Carl Nielsen, “Helios Overture”

 

 

 

 

 

Posted here is the Helios Overture by the Danish composer Carl Nielsen. The Helios Overture, Opus 17, is a concert overture which was first performed in Copenhagen in 1903.

A Wikipedia entry provides background information about the piece.

Carl Nielsen wrote many short orchestral works, one of the most famous being the Helios Overture.

In 1902, Nielsen signed a contract with the publisher Wilhelm Hansen which allowed him to go to Athens, Greece to join his wife, Anne Marie Carl-Nielsen, who was one of the first sculptors allowed to make copies of the bas-reliefs and statues in the Acropolis Museum.

Anne Marie was studying Greek art, while Nielsen, being a man of many interests, was interested in archaeology. The local conservatory placed a study room with a piano at Carl Nielsen’s disposal. Here he could sit and compose when he was not on excursions in the surrounding mountains with or without Anne Marie.

Nielsen’s stay in Athens gave him the inspiration of a work depicting the sun rising and setting over the Aegean Sea, an overture which he called Helios. He began work on it in March 1903 and finished it on April 23 of the same year.

The score is written for three flutes, two oboes, two clarinets, two bassoons, four horns, three trumpets, three trombones, tuba, timpani, and strings.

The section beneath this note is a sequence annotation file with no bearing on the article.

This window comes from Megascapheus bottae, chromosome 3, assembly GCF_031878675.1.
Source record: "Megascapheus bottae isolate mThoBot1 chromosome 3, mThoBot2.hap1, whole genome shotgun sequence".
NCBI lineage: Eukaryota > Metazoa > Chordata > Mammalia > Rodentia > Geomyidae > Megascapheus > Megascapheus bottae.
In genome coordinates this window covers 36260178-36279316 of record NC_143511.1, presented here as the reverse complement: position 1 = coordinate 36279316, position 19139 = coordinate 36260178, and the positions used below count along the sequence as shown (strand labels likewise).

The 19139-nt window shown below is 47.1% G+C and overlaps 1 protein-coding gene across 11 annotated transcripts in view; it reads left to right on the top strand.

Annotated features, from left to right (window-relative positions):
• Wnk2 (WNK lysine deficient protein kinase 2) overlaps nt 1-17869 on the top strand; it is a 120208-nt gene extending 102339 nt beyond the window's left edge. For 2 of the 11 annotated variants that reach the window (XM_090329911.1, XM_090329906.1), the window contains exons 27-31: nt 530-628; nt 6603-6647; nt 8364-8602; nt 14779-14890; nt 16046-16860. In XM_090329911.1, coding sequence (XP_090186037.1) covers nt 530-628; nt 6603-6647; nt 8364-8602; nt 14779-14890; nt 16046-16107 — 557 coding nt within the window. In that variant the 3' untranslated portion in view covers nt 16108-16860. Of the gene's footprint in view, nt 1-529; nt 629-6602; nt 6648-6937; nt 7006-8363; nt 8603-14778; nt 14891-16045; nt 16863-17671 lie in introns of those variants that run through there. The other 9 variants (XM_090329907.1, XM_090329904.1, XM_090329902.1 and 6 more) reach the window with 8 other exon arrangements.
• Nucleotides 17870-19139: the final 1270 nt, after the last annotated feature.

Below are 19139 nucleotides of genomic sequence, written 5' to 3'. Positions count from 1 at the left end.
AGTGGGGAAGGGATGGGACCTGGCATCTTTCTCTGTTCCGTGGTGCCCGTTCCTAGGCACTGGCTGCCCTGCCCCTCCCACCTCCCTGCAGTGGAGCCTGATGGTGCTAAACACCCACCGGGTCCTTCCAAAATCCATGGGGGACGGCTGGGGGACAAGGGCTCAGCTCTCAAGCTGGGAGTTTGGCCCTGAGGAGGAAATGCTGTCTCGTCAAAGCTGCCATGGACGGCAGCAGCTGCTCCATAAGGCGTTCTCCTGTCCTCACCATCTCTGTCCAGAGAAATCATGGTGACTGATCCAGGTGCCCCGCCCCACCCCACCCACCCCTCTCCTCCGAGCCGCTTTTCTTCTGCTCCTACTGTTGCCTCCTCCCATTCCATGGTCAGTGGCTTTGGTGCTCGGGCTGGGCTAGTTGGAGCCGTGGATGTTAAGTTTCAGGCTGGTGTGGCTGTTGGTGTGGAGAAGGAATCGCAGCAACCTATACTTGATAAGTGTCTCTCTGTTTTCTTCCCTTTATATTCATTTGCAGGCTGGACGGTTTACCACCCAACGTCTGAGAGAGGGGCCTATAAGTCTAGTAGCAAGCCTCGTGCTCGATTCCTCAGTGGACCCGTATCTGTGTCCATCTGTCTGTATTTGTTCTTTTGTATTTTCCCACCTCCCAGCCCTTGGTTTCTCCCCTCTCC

The work begins as the sun ascends over the Aegean Sea, while strings, divided horns and woodwind sound a melody. This rises out of the darkness to a full orchestra, where fanfaring trumpets begin a striding theme, which returns later in the piece. From there woodwinds begin a graceful tune, from which brass sound. Strings begin to play, which draws the orchestra into a reprise of the striding theme and its fanfare. In the final measures, the music subsides as the sun sinks over the horizon of the sea.

https://en.wikipedia.org/wiki/Helios_Overture

 

 

On the score, Nielsen wrote:

“Silence and darkness,
The sun rises with a joyous song of praise,
It wanders its golden way
and sinks quietly into the sea.”

 

 

— Roger W. Smith

   January 2018

 

 

 

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See also:

 

Haydn, symphony No. 6 in D major (“Le matin”)

https://rogersgleanings.com/2017/12/25/haydn-symphony-no-6-in-d-major-le-matin/

 

 

Carl Nielsen in 1901.jpg

Carl Nielsen in 1901

About Roger W. Smith

Roger W. Smith is a writer and independent scholar based in New York City. His experience includes freelance writing and editing, business writing, book reviewing, and the teaching of writing and literature as an adjunct professor. Mr. Smith's interests include personal essays and opinion pieces; American and world literature; culture, especially books and reading; classical music; current issues that involve social, moral, and philosophical views; and experiences of daily living from a ground level perspective. Besides (1) rogersgleanings.com, a personal site, he also hosts websites devoted to (2) the author Theodore Dreiser and (3) to the sociologist and social philosopher Pitirim A. Sorokin.
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